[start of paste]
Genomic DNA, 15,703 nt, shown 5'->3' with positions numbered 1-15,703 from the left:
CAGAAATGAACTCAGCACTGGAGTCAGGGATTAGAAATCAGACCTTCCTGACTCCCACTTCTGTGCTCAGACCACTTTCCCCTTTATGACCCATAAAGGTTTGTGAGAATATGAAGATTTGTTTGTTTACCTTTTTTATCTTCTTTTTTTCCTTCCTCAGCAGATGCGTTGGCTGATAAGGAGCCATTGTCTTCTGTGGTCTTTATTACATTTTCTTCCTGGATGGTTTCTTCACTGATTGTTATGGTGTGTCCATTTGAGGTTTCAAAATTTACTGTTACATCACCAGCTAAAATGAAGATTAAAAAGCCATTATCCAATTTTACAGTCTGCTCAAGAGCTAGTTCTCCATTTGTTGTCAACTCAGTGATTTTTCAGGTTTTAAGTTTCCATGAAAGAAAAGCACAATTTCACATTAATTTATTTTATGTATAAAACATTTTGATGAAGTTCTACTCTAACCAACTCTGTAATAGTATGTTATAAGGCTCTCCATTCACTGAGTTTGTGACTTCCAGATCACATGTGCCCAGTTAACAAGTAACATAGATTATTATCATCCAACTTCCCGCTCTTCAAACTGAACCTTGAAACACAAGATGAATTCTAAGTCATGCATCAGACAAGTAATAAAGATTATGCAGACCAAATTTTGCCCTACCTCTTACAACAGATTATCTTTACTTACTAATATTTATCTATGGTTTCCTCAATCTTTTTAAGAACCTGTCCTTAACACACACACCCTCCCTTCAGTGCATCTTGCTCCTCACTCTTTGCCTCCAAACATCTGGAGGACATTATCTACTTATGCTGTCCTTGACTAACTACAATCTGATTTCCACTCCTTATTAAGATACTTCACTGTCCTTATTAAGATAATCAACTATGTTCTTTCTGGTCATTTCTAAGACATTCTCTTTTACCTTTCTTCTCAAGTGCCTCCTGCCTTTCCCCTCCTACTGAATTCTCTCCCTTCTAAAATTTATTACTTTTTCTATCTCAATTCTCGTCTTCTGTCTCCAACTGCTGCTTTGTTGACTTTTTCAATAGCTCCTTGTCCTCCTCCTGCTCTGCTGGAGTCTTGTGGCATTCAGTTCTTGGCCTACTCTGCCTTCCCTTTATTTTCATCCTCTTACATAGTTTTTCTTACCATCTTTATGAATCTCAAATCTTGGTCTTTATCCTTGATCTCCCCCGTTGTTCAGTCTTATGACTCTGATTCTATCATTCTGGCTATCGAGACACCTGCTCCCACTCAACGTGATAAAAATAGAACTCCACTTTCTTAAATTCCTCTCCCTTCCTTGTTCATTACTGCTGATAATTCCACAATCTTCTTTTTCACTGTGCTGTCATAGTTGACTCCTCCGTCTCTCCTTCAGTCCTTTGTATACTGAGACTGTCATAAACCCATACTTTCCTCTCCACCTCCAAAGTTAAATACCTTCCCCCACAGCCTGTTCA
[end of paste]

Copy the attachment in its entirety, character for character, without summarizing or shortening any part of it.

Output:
Genomic DNA, 15,703 nt, shown 5'->3' with positions numbered 1-15,703 from the left:
CAGAAATGAACTCAGCACTGGAGTCAGGGATTAGAAATCAGACCTTCCTGACTCCCACTTCTGTGCTCAGACCACTTTCCCCTTTATGACCCATAAAGGTTTGTGAGAATATGAAGATTTGTTTGTTTACCTTTTTTATCTTCTTTTTTTCCTTCCTCAGCAGATGCGTTGGCTGATAAGGAGCCATTGTCTTCTGTGGTCTTTATTACATTTTCTTCCTGGATGGTTTCTTCACTGATTGTTATGGTGTGTCCATTTGAGGTTTCAAAATTTACTGTTACATCACCAGCTAAAATGAAGATTAAAAAGCCATTATCCAATTTTACAGTCTGCTCAAGAGCTAGTTCTCCATTTGTTGTCAACTCAGTGATTTTTCAGGTTTTAAGTTTCCATGAAAGAAAAGCACAATTTCACATTAATTTATTTTATGTATAAAACATTTTGATGAAGTTCTACTCTAACCAACTCTGTAATAGTATGTTATAAGGCTCTCCATTCACTGAGTTTGTGACTTCCAGATCACATGTGCCCAGTTAACAAGTAACATAGATTATTATCATCCAACTTCCCGCTCTTCAAACTGAACCTTGAAACACAAGATGAATTCTAAGTCATGCATCAGACAAGTAATAAAGATTATGCAGACCAAATTTTGCCCTACCTCTTACAACAGATTATCTTTACTTACTAATATTTATCTATGGTTTCCTCAATCTTTTTAAGAACCTGTCCTTAACACACACACCCTCCCTTCAGTGCATCTTGCTCCTCACTCTTTGCCTCCAAACATCTGGAGGACATTATCTACTTATGCTGTCCTTGACTAACTACAATCTGATTTCCACTCCTTATTAAGATACTTCACTGTCCTTATTAAGATAATCAACTATGTTCTTTCTGGTCATTTCTAAGACATTCTCTTTTACCTTTCTTCTCAAGTGCCTCCTGCCTTTCCCCTCCTACTGAATTCTCTCCCTTCTAAAATTTATTACTTTTTCTATCTCAATTCTCGTCTTCTGTCTCCAACTGCTGCTTTGTTGACTTTTTCAATAGCTCCTTGTCCTCCTCCTGCTCTGCTGGAGTCTTGTGGCATTCAGTTCTTGGCCTACTCTGCCTTCCCTTTATTTTCATCCTCTTACATAGTTTTTCTTACCATCTTTATGAATCTCAAATCTTGGTCTTTATCCTTGATCTCCCCCGTTGTTCAGTCTTATGACTCTGATTCTATCATTCTGGCTATCGAGACACCTGCTCCCACTCAACGTGATAAAAATAGAACTCCACTTTCTTAAATTCCTCTCCCTTCCTTGTTCATTACTGCTGATAATTCCACAATCTTCTTTTTCACTGTGCTGTCATAGTTGACTCCTCCGTCTCTCCTTCAGTCCTTTGTATACTGAGACTGTCATAAACCCATACTTTCCTCTCCACCTCCAAAGTTAAATACCTTCCCCCACAGCCTGTTCA